New Star is reportedly threatening to sue the FSA for defamation after a newspaper quoted an FSA press spokesman saying the 21 firms embroiled in the split-cap debacle had “ripped off consumers”. New Star is understood to have exchanged letters with FSA, which argues that it has not named any of the firms or passed […]

Prestbury issues profit warning

Non-regulated network Prestbury Holdings has issued its second profit warning of the year and has raised £500,000 through a placing of £1m of new convertible loan stock. The company says the marketing joint ventures trialed by its Moneybrain division have failed to deliver the results that had been expected. Prestbury chairman Francis Maude says: “Prestbury&#39s […]

Excise steps up VAT review

HM Customs and Excise has contacted several more IFA networks to discuss their situation as part of its review of the way IFAs pay VAT. As revealed in Money Marketing last week, networks are not being singled out for special treatment. Instead they are being contacted individually as part of a national review of IFA […]

Inside edge – Andy Young

It is hard to think of an industry that has gone through the same turmoil as financial services and each week there seems to be another issue about to turn the industry upside down. Mortgages are certainly one of the hot topics right now as everyone jockeys for position ahead of regulation in October. What […]

How QE is distorting the gilt market

By Mike Riddell The moves in gilts in August were truly exceptional. Volatility in the gilt market (based off 10-year gilt futures) has soared to close to the highest levels seen this millennium, on a par with the eurozone debt crisis of 2011/12 and behind only the global financial crisis of 2008/09. The first distortion […]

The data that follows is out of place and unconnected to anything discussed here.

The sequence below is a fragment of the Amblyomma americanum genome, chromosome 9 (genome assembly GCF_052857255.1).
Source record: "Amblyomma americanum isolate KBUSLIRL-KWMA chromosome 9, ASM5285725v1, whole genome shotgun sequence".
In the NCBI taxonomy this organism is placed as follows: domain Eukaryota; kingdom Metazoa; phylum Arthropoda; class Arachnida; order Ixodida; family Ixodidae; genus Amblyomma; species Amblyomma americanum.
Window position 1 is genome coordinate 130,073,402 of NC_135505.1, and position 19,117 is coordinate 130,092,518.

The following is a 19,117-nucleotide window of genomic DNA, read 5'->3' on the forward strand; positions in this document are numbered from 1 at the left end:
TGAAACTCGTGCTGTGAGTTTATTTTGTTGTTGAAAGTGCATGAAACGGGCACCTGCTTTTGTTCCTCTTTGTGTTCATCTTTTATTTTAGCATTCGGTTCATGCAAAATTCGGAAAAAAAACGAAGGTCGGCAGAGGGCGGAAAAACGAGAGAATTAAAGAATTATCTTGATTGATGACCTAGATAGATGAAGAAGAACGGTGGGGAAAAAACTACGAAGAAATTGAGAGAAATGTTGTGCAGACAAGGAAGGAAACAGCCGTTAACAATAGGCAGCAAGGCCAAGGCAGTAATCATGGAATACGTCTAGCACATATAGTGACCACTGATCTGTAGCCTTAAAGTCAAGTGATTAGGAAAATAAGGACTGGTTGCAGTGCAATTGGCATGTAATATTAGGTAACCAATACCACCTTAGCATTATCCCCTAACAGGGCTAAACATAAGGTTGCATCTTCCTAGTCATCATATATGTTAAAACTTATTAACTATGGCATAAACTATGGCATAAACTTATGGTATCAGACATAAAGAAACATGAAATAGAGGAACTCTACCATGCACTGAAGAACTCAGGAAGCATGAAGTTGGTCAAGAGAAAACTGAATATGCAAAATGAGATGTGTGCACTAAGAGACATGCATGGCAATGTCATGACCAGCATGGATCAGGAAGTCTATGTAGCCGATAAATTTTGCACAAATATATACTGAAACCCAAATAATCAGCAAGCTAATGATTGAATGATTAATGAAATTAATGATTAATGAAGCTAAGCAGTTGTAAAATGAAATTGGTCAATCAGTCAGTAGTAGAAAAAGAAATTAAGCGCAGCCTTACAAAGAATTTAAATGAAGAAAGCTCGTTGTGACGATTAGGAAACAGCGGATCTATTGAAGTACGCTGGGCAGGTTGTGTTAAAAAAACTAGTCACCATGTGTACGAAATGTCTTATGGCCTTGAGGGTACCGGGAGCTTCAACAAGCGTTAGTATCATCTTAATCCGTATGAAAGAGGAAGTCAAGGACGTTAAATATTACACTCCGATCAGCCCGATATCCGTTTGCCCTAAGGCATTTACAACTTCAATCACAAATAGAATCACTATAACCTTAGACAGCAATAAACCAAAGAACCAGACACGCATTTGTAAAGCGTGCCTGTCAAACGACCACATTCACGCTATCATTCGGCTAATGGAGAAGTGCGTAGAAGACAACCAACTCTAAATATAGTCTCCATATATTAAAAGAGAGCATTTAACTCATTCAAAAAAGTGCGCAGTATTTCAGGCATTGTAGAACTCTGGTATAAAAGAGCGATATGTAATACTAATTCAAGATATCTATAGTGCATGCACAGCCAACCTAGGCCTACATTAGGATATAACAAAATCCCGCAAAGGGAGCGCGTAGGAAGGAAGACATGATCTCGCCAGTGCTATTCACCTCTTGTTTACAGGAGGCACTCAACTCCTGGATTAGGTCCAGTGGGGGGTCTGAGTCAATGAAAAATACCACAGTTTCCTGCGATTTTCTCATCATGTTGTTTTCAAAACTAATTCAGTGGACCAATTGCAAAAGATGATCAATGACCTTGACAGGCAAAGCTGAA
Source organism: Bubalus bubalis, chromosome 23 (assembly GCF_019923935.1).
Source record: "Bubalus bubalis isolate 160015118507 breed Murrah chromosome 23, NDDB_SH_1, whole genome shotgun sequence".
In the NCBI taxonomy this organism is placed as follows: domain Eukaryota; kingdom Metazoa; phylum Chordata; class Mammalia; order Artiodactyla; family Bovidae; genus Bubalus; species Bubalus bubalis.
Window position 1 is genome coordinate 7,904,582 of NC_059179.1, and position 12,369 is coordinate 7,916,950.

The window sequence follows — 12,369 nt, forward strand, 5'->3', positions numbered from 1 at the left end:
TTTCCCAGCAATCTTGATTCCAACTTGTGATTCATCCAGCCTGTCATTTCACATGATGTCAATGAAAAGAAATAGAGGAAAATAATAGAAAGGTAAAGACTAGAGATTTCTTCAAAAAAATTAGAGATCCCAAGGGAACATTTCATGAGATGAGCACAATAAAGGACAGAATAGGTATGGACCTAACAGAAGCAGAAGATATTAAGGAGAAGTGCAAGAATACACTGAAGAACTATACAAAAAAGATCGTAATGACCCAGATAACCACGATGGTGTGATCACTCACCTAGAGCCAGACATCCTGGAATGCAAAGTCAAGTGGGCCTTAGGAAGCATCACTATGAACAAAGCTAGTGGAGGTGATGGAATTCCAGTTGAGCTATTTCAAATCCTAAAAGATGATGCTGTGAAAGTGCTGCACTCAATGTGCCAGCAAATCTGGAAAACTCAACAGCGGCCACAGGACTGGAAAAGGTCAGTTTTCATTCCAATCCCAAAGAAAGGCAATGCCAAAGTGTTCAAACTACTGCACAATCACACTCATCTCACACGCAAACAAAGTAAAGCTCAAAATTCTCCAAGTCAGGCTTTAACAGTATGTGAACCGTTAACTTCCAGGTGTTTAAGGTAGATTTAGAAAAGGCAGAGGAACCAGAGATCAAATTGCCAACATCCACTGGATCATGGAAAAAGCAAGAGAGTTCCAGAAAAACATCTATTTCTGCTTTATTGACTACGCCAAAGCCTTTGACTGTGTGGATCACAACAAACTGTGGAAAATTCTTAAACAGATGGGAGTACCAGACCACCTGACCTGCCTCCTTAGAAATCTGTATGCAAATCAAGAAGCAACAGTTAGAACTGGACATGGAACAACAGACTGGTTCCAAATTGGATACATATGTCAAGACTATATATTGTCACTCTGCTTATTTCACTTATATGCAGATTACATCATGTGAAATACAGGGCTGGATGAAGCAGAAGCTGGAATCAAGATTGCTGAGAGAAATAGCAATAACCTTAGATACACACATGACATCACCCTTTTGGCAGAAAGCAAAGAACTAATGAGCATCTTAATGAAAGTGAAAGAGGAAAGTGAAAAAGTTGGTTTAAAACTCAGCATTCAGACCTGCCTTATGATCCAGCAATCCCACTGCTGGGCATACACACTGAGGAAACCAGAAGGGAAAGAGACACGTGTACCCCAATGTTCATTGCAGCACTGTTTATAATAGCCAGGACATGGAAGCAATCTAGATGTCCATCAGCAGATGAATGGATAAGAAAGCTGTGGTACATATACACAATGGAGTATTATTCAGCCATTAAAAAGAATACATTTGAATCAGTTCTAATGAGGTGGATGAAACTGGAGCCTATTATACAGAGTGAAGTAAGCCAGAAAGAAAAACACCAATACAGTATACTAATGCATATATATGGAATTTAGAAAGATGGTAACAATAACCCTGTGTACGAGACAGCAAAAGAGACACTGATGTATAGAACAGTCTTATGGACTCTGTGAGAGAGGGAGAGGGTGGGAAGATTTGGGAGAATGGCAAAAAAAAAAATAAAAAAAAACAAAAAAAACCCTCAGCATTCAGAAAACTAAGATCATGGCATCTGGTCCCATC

News and expert analysis straight to your inbox

Sign up


    Leave a comment


    Why register with Money Marketing ?

    Providing trusted insight for professional advisers.  Since 1985 Money Marketing has helped promote and analyse the financial adviser community in the UK and continues to be the trusted industry brand for independent insight and advice.

    News & analysis delivered directly to your inbox
    Register today to receive our range of news alerts including daily and weekly briefings

    Money Marketing Events
    Be the first to hear about our industry leading conferences, awards, roundtables and more.

    Research and insight
    Take part in and see the results of Money Marketing's flagship investigations into industry trends.

    Have your say
    Only registered users can post comments. As the voice of the adviser community, our content generates robust debate. Sign up today and make your voice heard.

    Register now

    Having problems?

    Contact us on +44 (0)20 7292 3712

    Lines are open Monday to Friday 9:00am -5.00pm